16 Replies Latest reply on Apr 13, 2011 9:19 AM by Tom Tomasko

    Can this script run faster?

    Tom Tomasko Level 1

      Hello,

       

      The User dictionary does not always seem to work properly. The workaround is a script that creates discretionary hyphens for certain words.

       

      The following script first deletes all discretionary hyphens in a document being converted from PageMaker to InDesign. It then searches the document for 1900+ words and inserts discretionary hyphens in those words. The script has two arrays with that many elements, one for the words to be searched for, the other with the discretionary hyphens for those words. The script works fine but it takes about a minute to cycle through a 100 page document and 1900+ words.

       

      Is there a way to re-write this script so that it goes faster? Just curious.

       

      Thanks,

      Tom

       


      #target InDesign
      app.scriptPreferences.version = 5.0;
      var myDoc = app.activeDocument;
      var discrecHyphen = theGrepChanger(myDoc,"~-","");    

       

      if(discrecHyphen.length > 0){
           alert("I just deleted "+discrecHyphen.length+" discretionary hyphens.");
           }//end if
      else{
           alert("There were no discretionary hyphens in this document.");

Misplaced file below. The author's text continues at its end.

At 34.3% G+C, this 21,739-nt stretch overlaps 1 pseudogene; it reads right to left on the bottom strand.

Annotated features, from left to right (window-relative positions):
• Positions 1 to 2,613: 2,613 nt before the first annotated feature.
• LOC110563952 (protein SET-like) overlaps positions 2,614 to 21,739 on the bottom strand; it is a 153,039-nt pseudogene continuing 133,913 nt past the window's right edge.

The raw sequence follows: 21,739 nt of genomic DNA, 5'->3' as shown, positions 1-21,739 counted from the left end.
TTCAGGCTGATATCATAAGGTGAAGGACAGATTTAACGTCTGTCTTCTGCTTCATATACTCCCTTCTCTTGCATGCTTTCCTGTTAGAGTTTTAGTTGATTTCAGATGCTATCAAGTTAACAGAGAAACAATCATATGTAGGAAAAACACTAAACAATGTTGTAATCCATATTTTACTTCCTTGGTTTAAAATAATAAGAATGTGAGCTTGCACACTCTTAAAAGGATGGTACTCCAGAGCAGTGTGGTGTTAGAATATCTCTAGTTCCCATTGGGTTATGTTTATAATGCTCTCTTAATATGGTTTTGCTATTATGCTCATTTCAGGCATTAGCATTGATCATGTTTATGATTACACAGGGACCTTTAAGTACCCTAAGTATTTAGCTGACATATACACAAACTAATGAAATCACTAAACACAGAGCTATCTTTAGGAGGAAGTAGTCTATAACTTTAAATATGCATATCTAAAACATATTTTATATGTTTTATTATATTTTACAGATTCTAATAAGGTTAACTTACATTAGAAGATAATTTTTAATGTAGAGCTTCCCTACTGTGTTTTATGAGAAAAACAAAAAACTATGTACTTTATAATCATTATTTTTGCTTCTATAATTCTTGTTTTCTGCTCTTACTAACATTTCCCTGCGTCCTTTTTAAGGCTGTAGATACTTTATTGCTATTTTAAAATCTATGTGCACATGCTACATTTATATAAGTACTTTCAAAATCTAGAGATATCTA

}//end else

       

      var countWords = 0;
      var numWords = "";
      var wordsChanged = [];
      var arrRawWords = ["humongous","array","of","thousand-plus","elements"];
      var arrHyphenWords = ["hu~-mon~-gous","ar~-ray","of","thousand-~-plus","el~-e~-ments"];
      for(var i =0; arrRawWords.length > i;i++){
           var numWords = theGrepChanger(myDoc,arrRawWords[i],arrHyphenWords[i]);
                if(numWords.length!=0){
                     wordsChanged.push(arrRawWords[i]);
                     }//end if
                countWords +=numWords.length;    
           }//end for i

       

      alert ("I just added discretionary hyphens for " +countWords+" words.\r\rSweet, huh?!");

       


      //*****functions*******
      function theGrepChanger(docRef,grepFindIt,grepChangeIt){
           app.findGrepPreferences = NothingEnum.NOTHING;
           app.changeGrepPreferences = NothingEnum.NOTHING;
           app.findGrepPreferences.findWhat = grepFindIt;
           app.changeGrepPreferences.changeTo = grepChangeIt;
           var arrGrepFindIt = myDoc.changeGrep();
           return arrGrepFindIt;
      }//end theGrepChanger

        • 1. Re: Can this script run faster?
          Peter Kahrel Adobe Community Professional & MVP

          A minute to change 1900+ words in a 100-page document sounds pretty good to me. The only room for some tuning seems to be your theGrepChanger function. There's no need to set the find and changeGrepPreferences to null at every iteration of the loop (i.e. 1900+ times) Remove these two lines from the function and place them at the beginning of the script:

           

               app.findGrepPreferences = NothingEnum.NOTHING;
               app.changeGrepPreferences = NothingEnum.NOTHING;

           

          And maybe you could return the change-array's length, rather than the array itself:

           

          return arrGrepFindIt.length;

           

          but I don't know id that makes any difference.

           

          Peter

          • 2. Re: Can this script run faster?
            Harbs. Level 6

            Doing 2000 GREP find/changes on a doc is going to take time.